The 2023 AJRR Annual Report, published by the American Joint Replacement Registry (AJRR), now includes data on more than 3.1 million primary and revision hip and knee arthroplasty procedures performed between 2012 and 2022 – a 23% growth in procedural cases from the prior report.
“This year’s AJRR Annual Report presents a glimpse into the data over the last decade through 2022 and provides clinical insights, national trends and risk-stratified outcome analyses related to Medicare patients who undergo hip and knee arthroplasty procedures,” said James I. Huddleston III, MD, chair of the AJRR Steering Committee.
“This linkage provides a more complete picture of our patient population and their associated comorbidities and outcomes, including longitudinal outcomes of patients who receive care at non-AJRR participating sites. The information in this year’s Annual Report gives the most comprehensive picture to date of patterns of hip and knee arthroplasty practice and outcomes in the US.”
Leveraging Registry Data to Improve Care
With the collection and reporting of U.S. hip and knee arthroplasty data, the report aims to provide valuable information to orthopaedic surgeons, hospitals, ambulatory surgery centers (ASCs), private practices, device manufacturers, payers, and, most importantly, patients. Its analyses can help clinicians change practice and improve patient outcomes.
Notable findings in the 2023 Annual Report include the following:
- Patient-Reported Outcome Measures (PROMs) are increasingly being utilized to evaluate the success of a hip or knee arthroplasty procedure. Through continued support of the RegistryInsights® PROM platform and partnerships with third-party vendors, AJRR has experienced substantial growth in PROMs capture. By the end of 2022, 496 participating sites submitted PROMs, which is a 24% increase compared with the previous year. Collection of PROMs data through the KOOS, JR. score revealed that 86% of patients achieved a meaningful improvement after total knee arthroplasty (TKA).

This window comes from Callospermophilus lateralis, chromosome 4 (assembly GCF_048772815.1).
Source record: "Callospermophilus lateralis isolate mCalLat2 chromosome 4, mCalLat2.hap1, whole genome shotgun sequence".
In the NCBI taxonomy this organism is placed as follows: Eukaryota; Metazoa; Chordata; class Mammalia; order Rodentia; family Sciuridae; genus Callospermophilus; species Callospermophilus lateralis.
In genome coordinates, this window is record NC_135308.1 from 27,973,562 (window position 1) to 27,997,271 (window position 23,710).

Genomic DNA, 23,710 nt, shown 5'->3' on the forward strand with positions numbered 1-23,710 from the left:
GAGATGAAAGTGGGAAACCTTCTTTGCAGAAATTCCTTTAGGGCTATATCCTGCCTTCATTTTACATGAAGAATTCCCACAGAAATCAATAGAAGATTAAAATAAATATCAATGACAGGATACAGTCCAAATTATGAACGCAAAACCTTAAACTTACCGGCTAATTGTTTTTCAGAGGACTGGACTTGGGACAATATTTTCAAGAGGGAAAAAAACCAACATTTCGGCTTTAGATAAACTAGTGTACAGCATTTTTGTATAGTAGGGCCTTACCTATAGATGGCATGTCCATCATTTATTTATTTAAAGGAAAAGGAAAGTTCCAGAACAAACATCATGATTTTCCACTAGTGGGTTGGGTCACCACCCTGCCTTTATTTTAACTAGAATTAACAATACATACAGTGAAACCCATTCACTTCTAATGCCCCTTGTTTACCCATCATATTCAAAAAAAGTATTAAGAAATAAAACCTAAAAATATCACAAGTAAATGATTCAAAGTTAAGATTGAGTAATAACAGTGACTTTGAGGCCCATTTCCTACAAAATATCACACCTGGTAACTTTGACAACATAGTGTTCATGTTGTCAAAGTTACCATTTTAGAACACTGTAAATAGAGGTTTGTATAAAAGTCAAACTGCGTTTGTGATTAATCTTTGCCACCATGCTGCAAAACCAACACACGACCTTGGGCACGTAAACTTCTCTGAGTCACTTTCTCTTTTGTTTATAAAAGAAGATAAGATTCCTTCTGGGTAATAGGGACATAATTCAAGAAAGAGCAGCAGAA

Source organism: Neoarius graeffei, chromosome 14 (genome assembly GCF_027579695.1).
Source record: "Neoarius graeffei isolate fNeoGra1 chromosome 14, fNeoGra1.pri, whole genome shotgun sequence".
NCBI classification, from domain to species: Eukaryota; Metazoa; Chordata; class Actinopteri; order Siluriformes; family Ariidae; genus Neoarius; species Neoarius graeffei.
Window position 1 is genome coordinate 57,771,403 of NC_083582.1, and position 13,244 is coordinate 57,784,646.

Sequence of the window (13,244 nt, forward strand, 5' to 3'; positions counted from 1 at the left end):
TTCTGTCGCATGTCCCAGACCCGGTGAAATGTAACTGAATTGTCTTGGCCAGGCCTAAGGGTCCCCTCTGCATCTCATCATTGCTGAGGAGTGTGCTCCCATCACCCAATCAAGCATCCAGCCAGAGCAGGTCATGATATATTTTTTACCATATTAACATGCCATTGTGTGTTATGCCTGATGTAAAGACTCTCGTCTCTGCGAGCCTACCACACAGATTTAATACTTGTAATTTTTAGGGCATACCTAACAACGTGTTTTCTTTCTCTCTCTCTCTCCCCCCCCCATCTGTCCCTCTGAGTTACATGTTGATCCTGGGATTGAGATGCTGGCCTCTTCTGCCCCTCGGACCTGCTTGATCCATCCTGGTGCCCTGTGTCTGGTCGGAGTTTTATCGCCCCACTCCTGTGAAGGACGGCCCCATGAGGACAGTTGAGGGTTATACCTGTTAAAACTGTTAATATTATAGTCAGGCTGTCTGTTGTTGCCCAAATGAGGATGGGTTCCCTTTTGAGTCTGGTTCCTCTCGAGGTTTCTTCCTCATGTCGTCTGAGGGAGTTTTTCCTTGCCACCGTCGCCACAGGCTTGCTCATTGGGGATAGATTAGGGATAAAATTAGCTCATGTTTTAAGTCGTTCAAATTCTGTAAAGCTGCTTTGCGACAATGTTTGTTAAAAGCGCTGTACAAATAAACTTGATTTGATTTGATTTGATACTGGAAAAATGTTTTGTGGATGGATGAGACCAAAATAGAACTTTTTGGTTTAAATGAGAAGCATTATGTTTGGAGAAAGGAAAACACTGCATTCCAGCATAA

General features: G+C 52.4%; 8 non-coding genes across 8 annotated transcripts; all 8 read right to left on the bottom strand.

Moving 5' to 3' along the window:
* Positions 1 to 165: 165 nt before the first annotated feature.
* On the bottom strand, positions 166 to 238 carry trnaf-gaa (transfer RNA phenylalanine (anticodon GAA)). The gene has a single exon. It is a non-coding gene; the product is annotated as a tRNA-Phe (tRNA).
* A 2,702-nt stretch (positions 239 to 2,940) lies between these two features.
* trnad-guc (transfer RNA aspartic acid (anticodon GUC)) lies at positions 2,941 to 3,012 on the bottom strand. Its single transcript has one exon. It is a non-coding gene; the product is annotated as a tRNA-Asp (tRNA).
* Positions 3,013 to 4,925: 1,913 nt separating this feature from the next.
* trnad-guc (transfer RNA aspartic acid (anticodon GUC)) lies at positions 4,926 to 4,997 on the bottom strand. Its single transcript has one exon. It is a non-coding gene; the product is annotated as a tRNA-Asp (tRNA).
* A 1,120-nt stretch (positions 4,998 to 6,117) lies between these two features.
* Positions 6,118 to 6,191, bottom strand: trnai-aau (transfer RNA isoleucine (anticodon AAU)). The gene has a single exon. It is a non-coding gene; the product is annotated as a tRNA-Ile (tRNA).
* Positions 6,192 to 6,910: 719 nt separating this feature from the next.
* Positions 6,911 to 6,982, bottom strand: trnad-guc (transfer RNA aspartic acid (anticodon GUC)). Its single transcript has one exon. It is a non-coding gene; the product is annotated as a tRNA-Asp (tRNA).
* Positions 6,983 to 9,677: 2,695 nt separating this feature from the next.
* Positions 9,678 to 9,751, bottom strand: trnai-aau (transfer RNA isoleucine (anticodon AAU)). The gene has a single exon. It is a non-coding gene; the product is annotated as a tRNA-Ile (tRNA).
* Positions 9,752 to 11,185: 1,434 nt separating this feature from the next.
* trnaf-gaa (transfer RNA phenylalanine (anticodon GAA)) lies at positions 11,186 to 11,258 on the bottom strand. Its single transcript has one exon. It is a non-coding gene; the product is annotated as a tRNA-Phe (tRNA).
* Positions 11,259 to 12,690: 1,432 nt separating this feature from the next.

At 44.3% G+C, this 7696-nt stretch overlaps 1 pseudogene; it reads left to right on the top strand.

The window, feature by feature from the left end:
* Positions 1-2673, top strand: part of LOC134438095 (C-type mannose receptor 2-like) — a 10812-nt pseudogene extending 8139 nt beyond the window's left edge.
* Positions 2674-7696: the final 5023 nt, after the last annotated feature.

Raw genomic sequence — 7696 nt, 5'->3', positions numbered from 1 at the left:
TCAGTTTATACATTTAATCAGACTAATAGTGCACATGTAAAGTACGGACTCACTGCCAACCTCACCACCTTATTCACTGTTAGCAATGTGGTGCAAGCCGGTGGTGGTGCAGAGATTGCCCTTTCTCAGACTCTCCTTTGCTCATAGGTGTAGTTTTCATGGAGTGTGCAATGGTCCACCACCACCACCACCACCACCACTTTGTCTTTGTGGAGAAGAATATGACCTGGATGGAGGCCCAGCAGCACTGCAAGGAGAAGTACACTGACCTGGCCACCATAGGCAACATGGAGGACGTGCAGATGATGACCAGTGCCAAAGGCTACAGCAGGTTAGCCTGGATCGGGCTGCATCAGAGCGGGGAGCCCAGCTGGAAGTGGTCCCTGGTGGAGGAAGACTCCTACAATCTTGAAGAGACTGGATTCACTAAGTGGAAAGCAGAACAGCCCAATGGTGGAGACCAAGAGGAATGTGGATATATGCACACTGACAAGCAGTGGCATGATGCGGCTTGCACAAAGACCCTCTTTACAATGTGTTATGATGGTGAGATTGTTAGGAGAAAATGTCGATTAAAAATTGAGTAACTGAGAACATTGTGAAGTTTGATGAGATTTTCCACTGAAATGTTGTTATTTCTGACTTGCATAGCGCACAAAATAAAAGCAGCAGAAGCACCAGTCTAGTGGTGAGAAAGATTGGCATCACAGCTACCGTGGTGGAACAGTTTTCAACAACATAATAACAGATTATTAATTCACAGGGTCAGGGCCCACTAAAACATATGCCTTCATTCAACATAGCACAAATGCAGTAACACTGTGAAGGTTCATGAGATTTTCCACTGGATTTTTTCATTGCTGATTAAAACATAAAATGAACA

- ASCs continue to play an increasingly important role in the delivery of total joint arthroplasty care in the US. There are now 42,228 procedural cases reported to AJRR by ASCs, an 84% increase since 2022.
- Hospital discharges to home versus a skilled nursing facility are trending upward. Approximately 93% of patients are now being discharged to home following elective primary total hip arthroplasty (THA) with far fewer patients (8%) being discharged to skilled nursing facilities compared with just a few years ago. The percentage of patients being discharged to skilled nursing facilities following primary TKA also continues to decrease and now represents less than 6% of all discharges. These data demonstrate surgeons’ ongoing commitment to transitioning patients safely back to their home environment, as well as their interest in patient preoperative optimization and care coordination.
- Rate of technology use for assistance in elective primary procedures has increased substantially. Over the past 6 years, the utilization of robotics in TKA has increased more than 6-fold and is now reported in over 13% of procedures; computer navigation use has remained relatively stable. According to Dr. Huddleston, the continued collection and analysis of robotic data will eventually allow surgeons to assess the value proposition of these technologies.
- New analyses offer new perspectives on patient outcomes. Additional analyses provided for the first time in the 2023 AJRR Annual Report include hip and knee survivorship comparisons between pre- and post-COVID-19 emergency declaration, revision outcome following revision THA between dual mobility and standard designs, and survivorship among fracture patients treated with THA vs. hemiarthroplasty. These new analyses offer critical insights into the impact of COVID-19 on patients and shed light on the performance of new technologies and treatment paradigms.
“The publication of the 10th edition of the AJRR Annual Report further validates the commitment of healthcare institutions, clinicians, and patients to improving the quality of musculoskeletal care,” said James A. Browne, MD, chair of the AJRR Publications Subcommittee and editor of the AJRR Annual Report.
“The ever-growing submission and compilation of data is driving new insights and fueling our desire to improve the value of care for our patients.”
Click here to view the full 2023 AJRR Annual Report.